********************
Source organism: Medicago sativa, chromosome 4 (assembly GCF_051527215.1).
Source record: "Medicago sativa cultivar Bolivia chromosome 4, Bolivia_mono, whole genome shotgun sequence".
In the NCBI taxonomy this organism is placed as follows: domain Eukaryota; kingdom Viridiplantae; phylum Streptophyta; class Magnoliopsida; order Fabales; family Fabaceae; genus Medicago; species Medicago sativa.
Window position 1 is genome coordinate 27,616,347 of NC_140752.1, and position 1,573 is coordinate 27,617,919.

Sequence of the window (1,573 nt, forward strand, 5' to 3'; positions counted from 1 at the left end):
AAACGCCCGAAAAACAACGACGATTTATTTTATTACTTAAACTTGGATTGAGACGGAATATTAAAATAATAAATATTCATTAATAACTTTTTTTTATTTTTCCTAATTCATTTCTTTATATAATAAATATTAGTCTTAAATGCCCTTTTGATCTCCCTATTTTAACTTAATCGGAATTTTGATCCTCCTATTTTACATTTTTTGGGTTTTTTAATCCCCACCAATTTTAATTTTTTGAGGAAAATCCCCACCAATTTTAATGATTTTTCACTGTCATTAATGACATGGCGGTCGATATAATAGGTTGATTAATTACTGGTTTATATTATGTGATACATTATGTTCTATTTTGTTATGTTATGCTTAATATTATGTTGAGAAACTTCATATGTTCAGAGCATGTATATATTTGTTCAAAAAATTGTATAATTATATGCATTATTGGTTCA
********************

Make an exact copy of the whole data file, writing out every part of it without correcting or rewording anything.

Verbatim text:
Source organism: Medicago sativa, chromosome 4 (assembly GCF_051527215.1).
Source record: "Medicago sativa cultivar Bolivia chromosome 4, Bolivia_mono, whole genome shotgun sequence".
In the NCBI taxonomy this organism is placed as follows: domain Eukaryota; kingdom Viridiplantae; phylum Streptophyta; class Magnoliopsida; order Fabales; family Fabaceae; genus Medicago; species Medicago sativa.
Window position 1 is genome coordinate 27,616,347 of NC_140752.1, and position 1,573 is coordinate 27,617,919.

Sequence of the window (1,573 nt, forward strand, 5' to 3'; positions counted from 1 at the left end):
AAACGCCCGAAAAACAACGACGATTTATTTTATTACTTAAACTTGGATTGAGACGGAATATTAAAATAATAAATATTCATTAATAACTTTTTTTTATTTTTCCTAATTCATTTCTTTATATAATAAATATTAGTCTTAAATGCCCTTTTGATCTCCCTATTTTAACTTAATCGGAATTTTGATCCTCCTATTTTACATTTTTTGGGTTTTTTAATCCCCACCAATTTTAATTTTTTGAGGAAAATCCCCACCAATTTTAATGATTTTTCACTGTCATTAATGACATGGCGGTCGATATAATAGGTTGATTAATTACTGGTTTATATTATGTGATACATTATGTTCTATTTTGTTATGTTATGCTTAATATTATGTTGAGAAACTTCATATGTTCAGAGCATGTATATATTTGTTCAAAAAATTGTATAATTATATGCATTATTGGTTCA